Sam: More than a woodworker - Woodshop News

Sam: More than a woodworker

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Sam Maloof died last week at the age of 93. Since you have an interest in woodworking, you'll likely read many, many tributes to Sam Maloof's work over the next several weeks. With that in mind, you don't need another from me. Suffice to say that I thought he was the best woodworker modern times has produced (perhaps even beyond modern times). His influence and designs will last forever. A day will come – not long from now, I predict – when his name will be synonymous with his style. It's probably already happening.

Today we think of Stickley furniture, or Greene and Greene furniture. Sheraton, Hepplewhite and Chippendale are all well-known furniture styles. But it's important to realize that before they were the names of furniture, they were the names of men. Men who had lives. Men who had first names. We don't know much about any of those men other than their works; even Stickley, who lived through the middle of the 20th century, is remembered today more as an adjective attached to the furniture that bears his last name, and not as Gustav Stickley himself.

That's not surprising. There was no active woodworking media then. Books, yes, and Stickley's own "The Craftsman" magazine were published, but for the most part publications then covered woodworking, not woodworkers. Things are different today. Woodworking publications have been around for decades, and have allowed us to meet and get to know woodworkers like never before. The same goes for television, recorded video and, of course, the Internet.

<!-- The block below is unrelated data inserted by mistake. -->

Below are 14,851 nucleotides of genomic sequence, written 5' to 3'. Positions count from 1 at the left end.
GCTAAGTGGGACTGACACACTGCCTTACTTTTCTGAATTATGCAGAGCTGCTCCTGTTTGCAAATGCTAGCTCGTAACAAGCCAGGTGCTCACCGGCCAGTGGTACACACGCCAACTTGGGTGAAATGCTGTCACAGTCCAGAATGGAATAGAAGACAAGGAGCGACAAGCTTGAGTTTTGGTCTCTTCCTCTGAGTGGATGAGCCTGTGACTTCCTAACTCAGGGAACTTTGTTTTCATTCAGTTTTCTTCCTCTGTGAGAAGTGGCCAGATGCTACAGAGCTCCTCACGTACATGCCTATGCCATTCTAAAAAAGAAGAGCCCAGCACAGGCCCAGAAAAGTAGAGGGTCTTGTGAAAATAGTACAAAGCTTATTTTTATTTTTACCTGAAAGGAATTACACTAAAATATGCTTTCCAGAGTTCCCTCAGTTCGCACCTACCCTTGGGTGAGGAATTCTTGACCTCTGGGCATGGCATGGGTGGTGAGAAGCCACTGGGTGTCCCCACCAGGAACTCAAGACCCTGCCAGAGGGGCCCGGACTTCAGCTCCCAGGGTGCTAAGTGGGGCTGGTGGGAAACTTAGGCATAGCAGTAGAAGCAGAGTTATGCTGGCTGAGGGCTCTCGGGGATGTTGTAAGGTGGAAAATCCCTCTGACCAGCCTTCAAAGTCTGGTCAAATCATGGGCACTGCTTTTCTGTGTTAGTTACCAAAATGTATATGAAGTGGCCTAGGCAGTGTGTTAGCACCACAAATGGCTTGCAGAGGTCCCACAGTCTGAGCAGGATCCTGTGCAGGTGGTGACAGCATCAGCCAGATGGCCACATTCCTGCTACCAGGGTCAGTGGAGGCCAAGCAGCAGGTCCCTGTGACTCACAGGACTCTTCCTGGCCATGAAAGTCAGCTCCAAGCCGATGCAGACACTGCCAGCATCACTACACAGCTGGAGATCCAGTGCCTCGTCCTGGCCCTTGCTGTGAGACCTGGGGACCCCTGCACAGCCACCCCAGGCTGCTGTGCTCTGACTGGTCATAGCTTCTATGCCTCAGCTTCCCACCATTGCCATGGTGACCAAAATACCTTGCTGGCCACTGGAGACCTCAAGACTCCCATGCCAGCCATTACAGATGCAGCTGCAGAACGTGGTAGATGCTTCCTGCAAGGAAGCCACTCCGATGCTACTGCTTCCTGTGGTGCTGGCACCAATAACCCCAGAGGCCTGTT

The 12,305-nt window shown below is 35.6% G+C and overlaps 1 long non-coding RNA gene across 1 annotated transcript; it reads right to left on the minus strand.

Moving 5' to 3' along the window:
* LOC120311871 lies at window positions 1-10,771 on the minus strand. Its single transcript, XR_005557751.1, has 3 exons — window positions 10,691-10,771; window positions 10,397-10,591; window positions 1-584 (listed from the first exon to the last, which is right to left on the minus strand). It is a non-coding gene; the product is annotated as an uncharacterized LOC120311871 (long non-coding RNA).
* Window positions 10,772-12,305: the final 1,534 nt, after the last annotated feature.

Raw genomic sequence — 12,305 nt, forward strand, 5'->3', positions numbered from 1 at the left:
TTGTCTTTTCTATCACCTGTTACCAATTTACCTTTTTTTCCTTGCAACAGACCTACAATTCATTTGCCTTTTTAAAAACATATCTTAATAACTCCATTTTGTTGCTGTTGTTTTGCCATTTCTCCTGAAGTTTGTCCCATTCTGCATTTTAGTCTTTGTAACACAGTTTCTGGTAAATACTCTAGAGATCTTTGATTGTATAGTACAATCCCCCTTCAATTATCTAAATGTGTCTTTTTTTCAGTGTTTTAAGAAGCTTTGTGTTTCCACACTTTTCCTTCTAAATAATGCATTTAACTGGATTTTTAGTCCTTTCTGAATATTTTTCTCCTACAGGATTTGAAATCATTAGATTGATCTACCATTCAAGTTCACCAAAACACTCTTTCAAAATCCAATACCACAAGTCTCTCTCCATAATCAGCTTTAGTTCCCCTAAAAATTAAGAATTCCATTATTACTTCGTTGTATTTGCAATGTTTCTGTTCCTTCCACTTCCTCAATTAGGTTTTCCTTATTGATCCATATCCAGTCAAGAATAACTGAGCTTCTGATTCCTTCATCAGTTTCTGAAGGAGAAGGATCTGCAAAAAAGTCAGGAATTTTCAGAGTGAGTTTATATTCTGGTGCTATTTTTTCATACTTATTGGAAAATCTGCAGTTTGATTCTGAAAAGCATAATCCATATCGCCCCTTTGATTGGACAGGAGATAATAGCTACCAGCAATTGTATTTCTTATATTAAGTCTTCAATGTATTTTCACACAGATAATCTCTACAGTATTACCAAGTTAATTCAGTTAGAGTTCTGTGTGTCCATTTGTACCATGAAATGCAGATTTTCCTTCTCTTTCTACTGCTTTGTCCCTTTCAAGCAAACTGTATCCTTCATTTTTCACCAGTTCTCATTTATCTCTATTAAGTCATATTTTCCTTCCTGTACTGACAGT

My wife and I had the pleasure to spend a weekend with Sam and his wife Beverly a few summers ago. We shared some time out in his shop on a Sunday morning for an hour or so, just the two of us, working together on one of his rockers. It's a moment I'll treasure forever, but the most prominent memory I came away with was not related to woodworking at all, but rather of the man himself. Everything I had read about his kindness, generosity, humility and good will was absolutely true, and I experienced that first-hand.

Sam Maloof was one of the most talented woodworkers to ever grace the world, and that will never be forgotten. His body of work and the legacy of his style will see to that all on its own without help from me or anyone else. But I think it's important for those of us who knew him, either through personal experience or through the many things that have been published or recorded about him, to keep that memory, that picture of Sam alive. Because as incredible as his talent was – and make no mistake, it was incredible – that talent pales when compared to the person he was. And it's that person who should always be remembered.

Hopefully, years from now when seeing furniture made in his style, we won't look at it as a Maloof-style piece. For me, I'll look at that furniture and think, yeah, Sam made that.

Till next time,

A.J.

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